Recap of the April Pinax Hangout

On April 21st at noon Eastern time we screencasted our eigth Pinax Hangout. Here’s a little recap for you.

The purpose of the Pinax Hangouts is to engage more with the Pinax community. We want to let you know what we are working on, answer your questions, and present demos of old and new apps and starter projects. Our host this month was Patrick Altman. Patrick talked about pinax-types.

pinax-types is a collection of utilities. In our Hangout, Patrick covered periods and other utilities for working with ranges of quarters, weeks, months, years, etc., and showed how pinax-types can be helpful for quickly finding range updates, for example.

Code + Demo

Patrick built a demo app called mytweets to show how pinax-types can be used to manage period utilities. The base for Patrick’s app is Pinax Project Zero. The sample data we are using is imported tweets from Patrick’s Twitter account.

Instead of doing the date math yourself, you can use pinax-types when you have time series data bounds and want to query something other than specific dates you know. Let’s take a look at Q3 of 2014 for example. In a limited queryset for the third quarter of 2014 we would have to do a lot of date math and find the beginning and end dates. This is not necessarily difficult but you would still have to write a few lines of code to do so. With the utilities and period types that pinax-types provides it’s as simple as passing in a string like Q-2014-3 into a function and you get a start and end date. The format is very specific, intentional, and lexicographically sorts strings if you are storing periods in the database.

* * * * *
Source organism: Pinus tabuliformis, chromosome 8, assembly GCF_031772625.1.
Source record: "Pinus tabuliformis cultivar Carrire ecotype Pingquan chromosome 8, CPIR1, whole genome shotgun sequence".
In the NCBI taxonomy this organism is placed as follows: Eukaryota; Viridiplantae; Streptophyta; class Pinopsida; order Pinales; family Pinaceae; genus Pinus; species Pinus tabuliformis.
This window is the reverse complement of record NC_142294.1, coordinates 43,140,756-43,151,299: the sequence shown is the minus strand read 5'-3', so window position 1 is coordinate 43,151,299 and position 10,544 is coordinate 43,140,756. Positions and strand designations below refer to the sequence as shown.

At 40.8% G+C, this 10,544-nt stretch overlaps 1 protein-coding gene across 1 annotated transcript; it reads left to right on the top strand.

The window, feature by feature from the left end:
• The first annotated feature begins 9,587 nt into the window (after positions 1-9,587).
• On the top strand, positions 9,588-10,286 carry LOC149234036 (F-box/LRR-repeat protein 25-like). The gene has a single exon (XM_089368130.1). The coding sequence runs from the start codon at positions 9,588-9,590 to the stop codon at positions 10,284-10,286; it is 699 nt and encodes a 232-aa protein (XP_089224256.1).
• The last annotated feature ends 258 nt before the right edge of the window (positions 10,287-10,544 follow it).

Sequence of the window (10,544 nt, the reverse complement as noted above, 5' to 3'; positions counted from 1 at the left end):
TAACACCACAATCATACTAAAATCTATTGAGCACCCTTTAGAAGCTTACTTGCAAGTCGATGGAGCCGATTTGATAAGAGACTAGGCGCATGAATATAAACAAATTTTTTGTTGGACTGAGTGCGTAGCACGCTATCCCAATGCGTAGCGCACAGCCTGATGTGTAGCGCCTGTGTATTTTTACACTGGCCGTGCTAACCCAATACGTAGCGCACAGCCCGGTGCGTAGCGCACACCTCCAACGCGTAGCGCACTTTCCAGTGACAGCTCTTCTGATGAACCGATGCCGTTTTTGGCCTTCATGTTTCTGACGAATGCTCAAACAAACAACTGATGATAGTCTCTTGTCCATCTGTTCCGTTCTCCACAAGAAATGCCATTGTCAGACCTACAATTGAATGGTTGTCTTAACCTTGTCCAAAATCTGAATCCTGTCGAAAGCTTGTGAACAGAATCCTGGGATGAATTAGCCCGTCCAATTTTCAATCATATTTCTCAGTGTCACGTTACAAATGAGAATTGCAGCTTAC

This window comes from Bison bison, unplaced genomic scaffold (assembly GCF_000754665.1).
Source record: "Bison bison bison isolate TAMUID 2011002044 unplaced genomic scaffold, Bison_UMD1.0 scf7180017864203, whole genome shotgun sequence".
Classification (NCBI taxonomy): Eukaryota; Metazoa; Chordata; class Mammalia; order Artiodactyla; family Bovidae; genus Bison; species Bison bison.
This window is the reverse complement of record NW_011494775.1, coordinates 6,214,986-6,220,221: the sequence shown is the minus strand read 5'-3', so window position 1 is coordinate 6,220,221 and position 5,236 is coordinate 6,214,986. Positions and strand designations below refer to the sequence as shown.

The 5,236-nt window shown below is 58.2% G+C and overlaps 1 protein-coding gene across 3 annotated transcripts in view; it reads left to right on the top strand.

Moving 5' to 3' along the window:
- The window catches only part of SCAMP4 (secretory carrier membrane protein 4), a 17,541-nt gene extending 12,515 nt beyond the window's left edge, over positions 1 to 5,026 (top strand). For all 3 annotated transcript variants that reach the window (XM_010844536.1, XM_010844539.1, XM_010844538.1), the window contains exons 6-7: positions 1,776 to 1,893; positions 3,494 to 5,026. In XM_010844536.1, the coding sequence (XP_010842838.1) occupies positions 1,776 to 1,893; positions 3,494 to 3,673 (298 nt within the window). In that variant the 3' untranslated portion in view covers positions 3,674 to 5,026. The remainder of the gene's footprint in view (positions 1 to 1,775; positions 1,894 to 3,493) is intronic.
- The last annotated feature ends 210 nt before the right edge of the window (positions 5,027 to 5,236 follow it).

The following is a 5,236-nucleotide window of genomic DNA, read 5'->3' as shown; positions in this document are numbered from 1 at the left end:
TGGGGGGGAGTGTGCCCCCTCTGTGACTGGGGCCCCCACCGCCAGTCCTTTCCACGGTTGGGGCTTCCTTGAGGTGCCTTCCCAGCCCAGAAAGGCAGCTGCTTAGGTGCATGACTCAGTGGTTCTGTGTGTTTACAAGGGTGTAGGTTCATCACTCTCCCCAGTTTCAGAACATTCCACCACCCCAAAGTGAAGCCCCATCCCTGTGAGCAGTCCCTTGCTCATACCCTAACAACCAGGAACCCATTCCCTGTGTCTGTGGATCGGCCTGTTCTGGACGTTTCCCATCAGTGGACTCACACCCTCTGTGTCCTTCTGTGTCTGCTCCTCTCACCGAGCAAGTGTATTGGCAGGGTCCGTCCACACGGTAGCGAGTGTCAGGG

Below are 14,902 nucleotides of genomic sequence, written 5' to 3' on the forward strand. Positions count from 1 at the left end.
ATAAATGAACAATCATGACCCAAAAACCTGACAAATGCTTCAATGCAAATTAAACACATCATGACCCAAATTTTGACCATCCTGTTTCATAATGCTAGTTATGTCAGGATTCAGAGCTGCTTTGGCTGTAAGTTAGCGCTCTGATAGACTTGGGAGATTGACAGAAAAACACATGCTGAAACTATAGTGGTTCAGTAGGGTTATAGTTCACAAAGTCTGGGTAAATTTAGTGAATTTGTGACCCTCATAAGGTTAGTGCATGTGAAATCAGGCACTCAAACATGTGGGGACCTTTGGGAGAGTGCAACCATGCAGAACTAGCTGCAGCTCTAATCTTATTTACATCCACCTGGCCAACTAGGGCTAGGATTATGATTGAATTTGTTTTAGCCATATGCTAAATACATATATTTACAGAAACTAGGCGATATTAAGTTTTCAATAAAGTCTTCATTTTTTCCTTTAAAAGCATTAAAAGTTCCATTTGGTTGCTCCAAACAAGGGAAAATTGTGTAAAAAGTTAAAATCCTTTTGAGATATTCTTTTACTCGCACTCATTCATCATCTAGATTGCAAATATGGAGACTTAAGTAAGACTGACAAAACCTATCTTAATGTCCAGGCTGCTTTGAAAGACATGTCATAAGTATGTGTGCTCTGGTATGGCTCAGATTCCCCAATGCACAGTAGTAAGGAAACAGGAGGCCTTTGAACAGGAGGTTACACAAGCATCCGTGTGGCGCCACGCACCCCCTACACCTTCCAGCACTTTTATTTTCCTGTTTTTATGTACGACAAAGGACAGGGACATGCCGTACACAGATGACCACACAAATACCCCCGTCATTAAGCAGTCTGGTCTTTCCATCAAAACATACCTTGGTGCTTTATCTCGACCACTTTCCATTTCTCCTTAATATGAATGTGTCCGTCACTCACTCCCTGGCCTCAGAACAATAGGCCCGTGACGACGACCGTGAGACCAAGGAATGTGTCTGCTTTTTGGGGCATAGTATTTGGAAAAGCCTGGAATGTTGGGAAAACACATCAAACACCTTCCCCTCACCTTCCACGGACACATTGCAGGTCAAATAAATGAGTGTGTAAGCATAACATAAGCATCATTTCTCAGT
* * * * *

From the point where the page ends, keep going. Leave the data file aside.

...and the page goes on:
If you look at the file of the mytweets app, you can see on line 3 that we are importing the get_period function and passing this period into the query string, which the Q-2014-3 string in the URL shows. Our code gets a start and end date which will return a tuple, which the range takes. This is a very simple way to quickly get ranges.

You can see in the pinax-types/pinax/types/periods/ file of pinax-types that the code itself is mainly a series of functions, period types and sub periods. Starting on line 163 we can see the weekly period. This allows for us to take an object, for example, and ask a quarter period. We can also ask if that week is in the quarter, etc.

Starting on line 354 you can see the different prefixes. Within a certain period type these will all lexicographically sort so you can order them according to what works best for storing them in the database.

The parse function on line 381 is a wrapper around some logic to parse out various formats to get to what the rest of the code uses.

pinax-types also provides a field for storing period types in the database. If you are building something that is taking quarterly status reports for example and you want to store which quarter it is on, you can use this field and it will store and translate it. You can also take values like 2015Q1 and it will store and translate this value in the database to 2015-Q-1. When it hydrates in the model you won’t have a string, instead you will have a quarterly period object which has all the methods in it to give you ranges to check if weeks are inside it, etc.

It’s our goal to keep our Hangouts quick and focussed from now on. If you have questions about this Hangout, questions about pinax-types or Pinax in general, please join or Pinax Slack team and ping us there. We look forward to chatting with you

If you missed our April Pinax Hangout, you can watch the video here

Our next Pinax Hangout will take place on Thursday, May 19th, at noon Eastern time. The topic will be announced soon. We hope that you will join us for our May Pinax Hangout!